Albrecht Durer, title page from Sebastian Brant’s Narranschiff, 1494
Some 15 years ago, Brian Williams created a Tarot based on humanist Sebastian Brant’s illustrated tome of moral commentary, the Narranschiff, or Ship of Fools.It was inevitable that my interest in the Ship of Fools Tarot would be reignited. Brant’s 15th century work is not only fascinating in its own right, but it was undoubtedly an influence on Jost Amman, whose 16th century deck of 52 playing cards has become a bit of an idee fixe for me of late. Continue reading →
If you are looking to read Tarot cards by actually seeing them, rather than by an overlay of imposed or associative meanings, you could find no finer card to practice on than the Hanged Man, Le Pendu. Continue reading →
You shall no longer take things at second or third hand, nor look through the eyes of the dead, nor feed on the spectres in books, You shall not look through my eyes either, nor take things from me, You shall listen to all sides and filter them from your self.
–Walt Whitman, Song of Myself
Those who know of Joanna Field’s fascinating book “On Not Being Able to Paint” will recognize the hat-tip in this post’s title. Her book includes poignantly honest descriptions of the act of seeing. Not thinking about seeing, or seeing what she’d been told was there, or looking “through the eyes of the dead.” Not anything but what happened when, for instance, one object seemed to meet another as she looked out her own two eyes. Seeing for oneself.
I’ve been on an elusive quest to, as they say, find my voice as an artist. The great jazz musician Miles Davis once said, You have to play for a long time to play like yourself. I believe that is true, though I have not “played” long enough yet as an artist or even as just a person. The elusive nature of the quest is compounded by the whole “self” idea. What is myself? The more closely I look, the more slippery the whole concept becomes, Continue reading →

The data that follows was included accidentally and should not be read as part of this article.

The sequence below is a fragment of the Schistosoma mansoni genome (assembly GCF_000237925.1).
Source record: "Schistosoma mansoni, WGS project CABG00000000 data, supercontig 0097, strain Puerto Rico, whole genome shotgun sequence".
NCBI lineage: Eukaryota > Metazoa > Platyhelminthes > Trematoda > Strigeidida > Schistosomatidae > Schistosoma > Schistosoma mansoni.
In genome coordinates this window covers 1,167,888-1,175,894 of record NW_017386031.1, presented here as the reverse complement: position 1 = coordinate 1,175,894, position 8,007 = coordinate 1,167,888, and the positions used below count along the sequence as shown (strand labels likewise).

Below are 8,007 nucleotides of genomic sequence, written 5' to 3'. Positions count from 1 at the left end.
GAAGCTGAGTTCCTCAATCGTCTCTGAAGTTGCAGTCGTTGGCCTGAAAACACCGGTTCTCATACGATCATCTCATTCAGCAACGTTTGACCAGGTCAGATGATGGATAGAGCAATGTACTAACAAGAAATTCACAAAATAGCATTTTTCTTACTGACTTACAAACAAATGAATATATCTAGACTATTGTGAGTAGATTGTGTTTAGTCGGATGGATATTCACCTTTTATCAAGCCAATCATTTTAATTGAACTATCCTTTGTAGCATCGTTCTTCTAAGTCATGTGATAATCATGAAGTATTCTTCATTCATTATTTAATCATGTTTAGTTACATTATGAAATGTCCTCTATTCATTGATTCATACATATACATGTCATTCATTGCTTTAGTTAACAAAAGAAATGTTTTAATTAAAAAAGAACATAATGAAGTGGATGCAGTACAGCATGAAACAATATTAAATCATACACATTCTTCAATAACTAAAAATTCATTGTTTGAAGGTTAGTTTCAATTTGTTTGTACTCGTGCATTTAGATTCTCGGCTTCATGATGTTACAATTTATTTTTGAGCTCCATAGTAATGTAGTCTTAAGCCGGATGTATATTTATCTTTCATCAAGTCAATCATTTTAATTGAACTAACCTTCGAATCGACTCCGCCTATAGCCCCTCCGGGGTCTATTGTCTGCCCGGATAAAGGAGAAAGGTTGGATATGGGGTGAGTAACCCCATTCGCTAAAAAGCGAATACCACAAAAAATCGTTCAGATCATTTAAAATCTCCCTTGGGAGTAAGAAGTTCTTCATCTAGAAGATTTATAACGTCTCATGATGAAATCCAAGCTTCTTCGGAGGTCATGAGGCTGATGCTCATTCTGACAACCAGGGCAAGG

A few weeks ago, a friend suggested we set a special intention for the victims of a horrific act of violence. (Which one, you ask? The list grows daily. Real people died in each one.)
I thought my friend had a good idea; I was on-board with it. But before I could follow through, I heard about another violent tragedy. Somehow it was able to shock me even though I was already reeling. The death toll in the second circumstance was even higher than the first. (Which means what, exactly? If every life is an infinity, is 100 times infinity more than 50 times infinity?)
Suddenly it felt odd to honor one set of victims in light of this news about the others. Yet in smearing the particular into the generic–“we’ll pray for everybody, all at once”–I started to lose focus. Too many faces to visualize, too many names to read. I started to feel the overwhelm that has hit many of us lately. New shocks are coming too fast, I can’t/don’t wish to numb them out but something inside has broken loose and I’m feeling adrift. Continue reading →
I’d been communicating a lot via haiku the last few months, so much so that my students avowed I’d begun to think in haiku. They’d point out the tell-tale twitch of my digits as I automatically parsed the syllables of my thoughts. Uncanny five-seven-five sequences would emerge quite spontaneously in a discussion of, say, vectors or parametric equations. It wasn’t quite like living inside a musical, where people arbitrarily break into song at the odd interval, but still.
Meantime, I’ve been obsessed not just with reading cards, but reading them with grace and verve. Continue reading →